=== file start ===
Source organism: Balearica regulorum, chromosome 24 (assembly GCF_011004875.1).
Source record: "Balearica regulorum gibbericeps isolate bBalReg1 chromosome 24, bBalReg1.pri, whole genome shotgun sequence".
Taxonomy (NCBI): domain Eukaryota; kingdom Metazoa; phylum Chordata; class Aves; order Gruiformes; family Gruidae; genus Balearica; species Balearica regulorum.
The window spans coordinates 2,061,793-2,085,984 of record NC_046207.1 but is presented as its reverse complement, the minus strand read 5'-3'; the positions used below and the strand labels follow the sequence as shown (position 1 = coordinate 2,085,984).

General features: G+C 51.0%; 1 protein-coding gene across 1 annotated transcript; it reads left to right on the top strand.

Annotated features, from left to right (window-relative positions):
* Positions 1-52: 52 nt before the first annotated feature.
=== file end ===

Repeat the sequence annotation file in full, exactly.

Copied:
Source organism: Balearica regulorum, chromosome 24 (assembly GCF_011004875.1).
Source record: "Balearica regulorum gibbericeps isolate bBalReg1 chromosome 24, bBalReg1.pri, whole genome shotgun sequence".
Taxonomy (NCBI): domain Eukaryota; kingdom Metazoa; phylum Chordata; class Aves; order Gruiformes; family Gruidae; genus Balearica; species Balearica regulorum.
The window spans coordinates 2,061,793-2,085,984 of record NC_046207.1 but is presented as its reverse complement, the minus strand read 5'-3'; the positions used below and the strand labels follow the sequence as shown (position 1 = coordinate 2,085,984).

General features: G+C 51.0%; 1 protein-coding gene across 1 annotated transcript; it reads left to right on the top strand.

Annotated features, from left to right (window-relative positions):
* Positions 1-52: 52 nt before the first annotated feature.